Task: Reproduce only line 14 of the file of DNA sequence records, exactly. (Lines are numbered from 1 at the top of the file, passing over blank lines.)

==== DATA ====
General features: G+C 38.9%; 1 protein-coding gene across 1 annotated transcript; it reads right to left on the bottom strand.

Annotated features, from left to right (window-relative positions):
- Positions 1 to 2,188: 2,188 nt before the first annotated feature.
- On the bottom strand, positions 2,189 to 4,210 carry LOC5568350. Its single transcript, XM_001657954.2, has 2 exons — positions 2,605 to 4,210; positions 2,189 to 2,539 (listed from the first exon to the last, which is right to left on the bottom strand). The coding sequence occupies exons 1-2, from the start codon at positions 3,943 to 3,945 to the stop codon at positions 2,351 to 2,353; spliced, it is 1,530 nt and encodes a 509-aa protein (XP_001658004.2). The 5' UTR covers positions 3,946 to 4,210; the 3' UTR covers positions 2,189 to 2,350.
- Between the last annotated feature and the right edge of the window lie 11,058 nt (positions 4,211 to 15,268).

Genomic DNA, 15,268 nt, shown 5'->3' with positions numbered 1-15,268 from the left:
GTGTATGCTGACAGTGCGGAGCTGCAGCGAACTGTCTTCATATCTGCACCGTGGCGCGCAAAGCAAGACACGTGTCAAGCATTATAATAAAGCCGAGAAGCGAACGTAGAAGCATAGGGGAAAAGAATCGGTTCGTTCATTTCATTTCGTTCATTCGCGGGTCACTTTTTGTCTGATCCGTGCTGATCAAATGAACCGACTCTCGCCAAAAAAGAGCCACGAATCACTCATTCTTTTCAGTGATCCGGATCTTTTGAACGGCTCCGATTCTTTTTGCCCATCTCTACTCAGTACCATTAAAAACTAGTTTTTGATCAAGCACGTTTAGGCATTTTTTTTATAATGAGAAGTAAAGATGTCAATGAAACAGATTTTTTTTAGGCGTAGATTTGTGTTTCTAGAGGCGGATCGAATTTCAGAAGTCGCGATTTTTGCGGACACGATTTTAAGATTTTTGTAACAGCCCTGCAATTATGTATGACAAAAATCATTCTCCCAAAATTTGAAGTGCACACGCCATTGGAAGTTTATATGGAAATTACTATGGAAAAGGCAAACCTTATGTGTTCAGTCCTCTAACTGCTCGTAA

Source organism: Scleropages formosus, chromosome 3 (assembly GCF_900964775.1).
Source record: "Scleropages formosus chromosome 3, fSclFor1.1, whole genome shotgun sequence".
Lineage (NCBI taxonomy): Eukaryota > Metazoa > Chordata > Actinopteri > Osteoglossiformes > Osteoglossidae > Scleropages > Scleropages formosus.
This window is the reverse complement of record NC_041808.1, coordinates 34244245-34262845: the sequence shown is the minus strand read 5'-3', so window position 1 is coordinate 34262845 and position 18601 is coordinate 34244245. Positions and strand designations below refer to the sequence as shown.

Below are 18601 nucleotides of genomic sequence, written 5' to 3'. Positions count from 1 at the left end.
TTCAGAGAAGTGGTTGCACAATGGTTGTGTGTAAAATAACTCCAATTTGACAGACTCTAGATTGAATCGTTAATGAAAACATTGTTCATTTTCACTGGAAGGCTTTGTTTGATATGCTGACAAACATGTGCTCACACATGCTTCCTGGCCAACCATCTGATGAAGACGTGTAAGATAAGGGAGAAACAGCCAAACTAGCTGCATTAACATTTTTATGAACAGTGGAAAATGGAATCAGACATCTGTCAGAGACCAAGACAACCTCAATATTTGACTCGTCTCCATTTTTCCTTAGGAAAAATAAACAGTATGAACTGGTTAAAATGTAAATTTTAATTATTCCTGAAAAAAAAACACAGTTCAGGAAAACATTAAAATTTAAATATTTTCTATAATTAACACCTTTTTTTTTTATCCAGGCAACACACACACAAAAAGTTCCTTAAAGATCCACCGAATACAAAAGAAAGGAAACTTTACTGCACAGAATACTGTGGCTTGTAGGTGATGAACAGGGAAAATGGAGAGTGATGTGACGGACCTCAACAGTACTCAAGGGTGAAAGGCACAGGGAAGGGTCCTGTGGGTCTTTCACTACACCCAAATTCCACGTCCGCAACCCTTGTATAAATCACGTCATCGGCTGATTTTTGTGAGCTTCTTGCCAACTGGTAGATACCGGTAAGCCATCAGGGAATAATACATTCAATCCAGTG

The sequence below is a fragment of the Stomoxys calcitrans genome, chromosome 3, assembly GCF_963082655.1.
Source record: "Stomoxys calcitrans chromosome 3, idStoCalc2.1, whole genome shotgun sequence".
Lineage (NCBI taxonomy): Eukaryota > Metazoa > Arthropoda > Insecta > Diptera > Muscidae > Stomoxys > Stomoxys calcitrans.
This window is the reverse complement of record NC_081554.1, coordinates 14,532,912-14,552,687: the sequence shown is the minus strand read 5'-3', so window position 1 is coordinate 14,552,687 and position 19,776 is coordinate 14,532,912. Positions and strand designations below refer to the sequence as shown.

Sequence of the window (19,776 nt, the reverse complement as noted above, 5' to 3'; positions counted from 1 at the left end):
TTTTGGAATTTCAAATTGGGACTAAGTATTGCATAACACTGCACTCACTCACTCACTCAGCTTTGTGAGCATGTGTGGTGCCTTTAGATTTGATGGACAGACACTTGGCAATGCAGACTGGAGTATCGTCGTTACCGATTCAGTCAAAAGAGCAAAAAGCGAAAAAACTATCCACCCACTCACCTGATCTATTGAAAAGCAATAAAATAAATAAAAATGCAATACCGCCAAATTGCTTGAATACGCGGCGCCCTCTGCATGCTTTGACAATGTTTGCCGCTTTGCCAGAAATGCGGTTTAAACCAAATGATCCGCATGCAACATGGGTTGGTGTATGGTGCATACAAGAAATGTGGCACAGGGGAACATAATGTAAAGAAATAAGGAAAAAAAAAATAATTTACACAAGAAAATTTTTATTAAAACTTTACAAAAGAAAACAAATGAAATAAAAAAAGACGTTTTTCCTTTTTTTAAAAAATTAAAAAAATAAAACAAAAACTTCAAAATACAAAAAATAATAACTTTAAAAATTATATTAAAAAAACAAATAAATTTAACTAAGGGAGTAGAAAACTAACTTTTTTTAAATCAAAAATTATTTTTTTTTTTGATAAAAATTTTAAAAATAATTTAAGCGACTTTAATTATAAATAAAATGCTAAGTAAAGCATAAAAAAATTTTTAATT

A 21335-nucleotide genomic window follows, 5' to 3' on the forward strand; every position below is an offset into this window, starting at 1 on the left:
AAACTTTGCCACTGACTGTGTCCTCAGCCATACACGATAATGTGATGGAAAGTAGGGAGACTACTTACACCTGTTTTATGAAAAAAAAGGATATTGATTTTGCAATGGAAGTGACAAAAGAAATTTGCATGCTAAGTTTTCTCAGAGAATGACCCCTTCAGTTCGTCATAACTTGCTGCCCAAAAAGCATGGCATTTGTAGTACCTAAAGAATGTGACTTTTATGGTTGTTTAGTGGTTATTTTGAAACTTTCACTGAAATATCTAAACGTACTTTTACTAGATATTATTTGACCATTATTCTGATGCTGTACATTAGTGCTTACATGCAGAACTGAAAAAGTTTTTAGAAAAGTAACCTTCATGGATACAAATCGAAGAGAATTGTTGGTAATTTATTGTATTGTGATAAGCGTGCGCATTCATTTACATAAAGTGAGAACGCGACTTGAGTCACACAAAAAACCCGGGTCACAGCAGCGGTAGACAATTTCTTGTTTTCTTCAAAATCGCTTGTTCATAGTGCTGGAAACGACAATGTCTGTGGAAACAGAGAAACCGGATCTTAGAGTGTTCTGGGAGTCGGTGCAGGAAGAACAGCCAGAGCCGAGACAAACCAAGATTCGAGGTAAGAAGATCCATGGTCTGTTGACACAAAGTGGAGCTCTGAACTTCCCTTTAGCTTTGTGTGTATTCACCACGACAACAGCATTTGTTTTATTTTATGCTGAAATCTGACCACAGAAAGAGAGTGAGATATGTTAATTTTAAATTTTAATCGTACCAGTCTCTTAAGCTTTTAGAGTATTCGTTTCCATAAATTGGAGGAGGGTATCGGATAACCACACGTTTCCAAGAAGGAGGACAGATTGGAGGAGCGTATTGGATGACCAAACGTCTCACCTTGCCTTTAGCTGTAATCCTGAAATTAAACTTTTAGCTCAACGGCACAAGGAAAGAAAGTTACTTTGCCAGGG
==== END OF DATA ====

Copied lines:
The sequence below is a fragment of the Stomoxys calcitrans genome, chromosome 3, assembly GCF_963082655.1.